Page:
I think you need to frame this issue a little differently. The amount you should have is pretty much a moot point right now as you’ve already retired. So the more pertinent question is how much can you withdraw from your nest egg each year to cover your retirement living expenses and still have a reasonable level of assurance that you won’t deplete your savings too soon?
Your first step toward answering that query is to determine how much you’re actually spending each year, and the best way to do that is to create a retirement budget. You can make a budget with pencil and paper, but I think you’re better off using an online budgeting tool like BlackRock’s Retirement Expense Worksheet , which allows you to enter some 50 separate expense items in eight categories, including household and medical costs as well as expenditures for discretionary outlays like travel and entertainment.
Your budget doesn’t need to be accurate down to the penny, and you can always update it later as necessary. But do the best you can so that your budget reflects your actual spending as closely as possible.
Related: How much will I need for retirement?
Once you have a decent idea of how much you’re spending each year, you can move on to seeing how likely it is that your nest egg will be able to support you the rest of your life if you continue your current level of spending. An online tool like T. Rowe Price’s retirement income calculator can help you estimate that likelihood.
The calculator employs Monte Carlo simulations to estimate the probability that income from Social Security plus withdrawals from your nest egg will be able to generate enough income for you to maintain your expected spending for the rest of your life.
(The tool’s default assumption is that you — or in your case either you or your husband — will live to age 95. You can choose a different age, but I consider 95 a reasonable assumption given today’s longer lifespans. If you like, you can get a more nuanced take on how long you might need your savings to last based on your age, sex and state of health by revving up the Actuaries Longevity Illustrator tool.)
If after going through this process you find that the chances that the combination of Social Security and draws from your nest egg are uncomfortably low — I’d say you want your chance of success to be at least 70% to 80% — then you can re-run the analysis and change a few assumptions to see how much your odds of success improve.
Not surprisingly, you’ll find that scaling back your spending will boost your odds of success the most. You may also be tempted to invest more aggressively in hopes of earning a higher rate of return on your savings that, in turn, could support a higher level of withdrawals from your nest egg and more spending.
But be careful. Devoting a higher portion of your savings to stocks can leave your nest egg more vulnerable to market downturns and potentially increase the risk of running through your savings too soon.
And even absent a serious market setback, investing more aggressively may not boost the chances of your money lasting the rest of your life as much as you might think.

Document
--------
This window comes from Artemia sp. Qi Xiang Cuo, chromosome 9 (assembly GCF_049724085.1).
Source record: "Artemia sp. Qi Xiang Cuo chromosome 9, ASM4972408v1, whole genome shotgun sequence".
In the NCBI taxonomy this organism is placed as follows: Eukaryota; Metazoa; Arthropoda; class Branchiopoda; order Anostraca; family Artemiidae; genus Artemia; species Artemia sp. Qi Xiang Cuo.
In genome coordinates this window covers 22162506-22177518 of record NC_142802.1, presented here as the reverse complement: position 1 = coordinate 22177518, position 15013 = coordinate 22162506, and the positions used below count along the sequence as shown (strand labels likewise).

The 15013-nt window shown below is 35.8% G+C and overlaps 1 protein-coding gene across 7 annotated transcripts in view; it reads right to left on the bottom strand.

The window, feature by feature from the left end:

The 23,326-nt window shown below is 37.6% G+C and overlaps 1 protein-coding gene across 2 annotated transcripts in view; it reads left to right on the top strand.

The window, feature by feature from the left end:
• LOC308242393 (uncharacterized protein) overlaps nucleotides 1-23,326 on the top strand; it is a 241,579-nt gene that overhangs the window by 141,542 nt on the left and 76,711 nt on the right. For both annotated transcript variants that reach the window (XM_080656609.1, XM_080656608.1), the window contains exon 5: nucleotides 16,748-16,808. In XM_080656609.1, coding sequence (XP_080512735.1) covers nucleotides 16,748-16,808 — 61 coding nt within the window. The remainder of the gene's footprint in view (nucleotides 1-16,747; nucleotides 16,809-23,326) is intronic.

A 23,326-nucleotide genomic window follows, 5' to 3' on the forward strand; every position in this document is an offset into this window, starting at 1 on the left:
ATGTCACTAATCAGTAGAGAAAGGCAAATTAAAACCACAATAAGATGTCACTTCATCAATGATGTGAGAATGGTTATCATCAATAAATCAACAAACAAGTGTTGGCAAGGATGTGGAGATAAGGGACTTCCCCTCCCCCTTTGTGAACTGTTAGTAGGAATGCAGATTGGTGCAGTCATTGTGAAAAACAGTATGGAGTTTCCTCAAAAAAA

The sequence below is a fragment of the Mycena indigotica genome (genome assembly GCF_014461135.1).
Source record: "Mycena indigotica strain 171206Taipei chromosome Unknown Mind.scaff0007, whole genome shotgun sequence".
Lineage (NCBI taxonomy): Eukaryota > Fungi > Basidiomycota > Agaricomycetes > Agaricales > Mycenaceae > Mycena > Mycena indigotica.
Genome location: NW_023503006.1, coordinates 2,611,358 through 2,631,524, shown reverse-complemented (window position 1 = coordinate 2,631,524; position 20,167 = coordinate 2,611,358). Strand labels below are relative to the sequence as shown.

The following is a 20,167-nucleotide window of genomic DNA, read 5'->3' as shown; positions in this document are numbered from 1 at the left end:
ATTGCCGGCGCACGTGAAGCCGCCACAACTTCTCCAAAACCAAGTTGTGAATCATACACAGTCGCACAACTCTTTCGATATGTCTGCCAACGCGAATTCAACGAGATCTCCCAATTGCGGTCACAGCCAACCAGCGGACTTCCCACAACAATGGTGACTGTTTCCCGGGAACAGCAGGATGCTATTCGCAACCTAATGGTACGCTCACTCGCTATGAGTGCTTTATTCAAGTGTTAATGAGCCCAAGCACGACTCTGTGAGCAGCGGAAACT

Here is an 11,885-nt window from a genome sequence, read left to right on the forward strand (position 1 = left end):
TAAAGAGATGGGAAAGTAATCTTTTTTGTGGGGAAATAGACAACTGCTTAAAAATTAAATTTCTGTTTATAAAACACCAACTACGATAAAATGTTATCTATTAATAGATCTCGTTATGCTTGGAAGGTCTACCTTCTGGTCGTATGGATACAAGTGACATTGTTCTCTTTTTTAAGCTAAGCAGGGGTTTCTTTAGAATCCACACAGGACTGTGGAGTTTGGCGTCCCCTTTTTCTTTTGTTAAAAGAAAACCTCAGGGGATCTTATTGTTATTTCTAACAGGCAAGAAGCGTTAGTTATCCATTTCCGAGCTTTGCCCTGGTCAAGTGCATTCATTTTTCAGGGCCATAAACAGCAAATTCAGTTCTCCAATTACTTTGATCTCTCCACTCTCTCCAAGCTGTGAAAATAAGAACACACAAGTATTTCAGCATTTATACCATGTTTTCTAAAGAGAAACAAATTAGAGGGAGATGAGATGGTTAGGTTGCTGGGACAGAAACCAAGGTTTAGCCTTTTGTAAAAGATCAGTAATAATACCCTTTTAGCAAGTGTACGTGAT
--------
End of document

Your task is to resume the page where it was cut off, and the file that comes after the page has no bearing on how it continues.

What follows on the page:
Besides, there are other moves you can make that can be more effective than taking on more investing risk. For example, you might check out sites like RetiredBrains.com and Retirementjobs.com for part-time work that can generate more income. If you own a home, you might also consider tapping into the equity by taking out a reverse mortgage or downsizing to smaller, less expensive digs to come away with a chunk of extra cash that can supplement your nest egg.
If you’re really worried that you might run through your savings while you’ve still got a lot of living to do, you could also think about converting a portion of your nest egg to a guaranteed lifetime income stream via an immediate annuity or a longevity annuity .
Related: Are you behind on retirement saving?
It goes without saying (but I’ll say it anyway) that no tool or calculator can actually predict the future. So what you’re getting when you go through the analysis I outlined above are estimates, not promises, of how long your nest egg is likely to last given different levels of withdrawals based on forecasts of how the financial markets are expected to perform.
Still, by going through this process and running a few scenarios, you can get a pretty good sense of how your chances of your money running out go up and down given different levels of withdrawals.
If you’re not confident about doing such number-crunching on your own — or you want a more comprehensive assessment of your retirement prospects and how you might improve them — you can always hire a financial adviser to do the analysis for you.
Finally, this isn’t the sort of exercise you can do once and then forget about it. Lots of things can change — market conditions, your spending needs , the value of your nest egg, to name a few. So you should re-assess your situation every year or so with updated information about your expected spending, how many years of retirement you estimate are still ahead of you, your latest account balances, etc. You can then make adjustments, if necessary, to increase the odds that your savings will last as long as you do.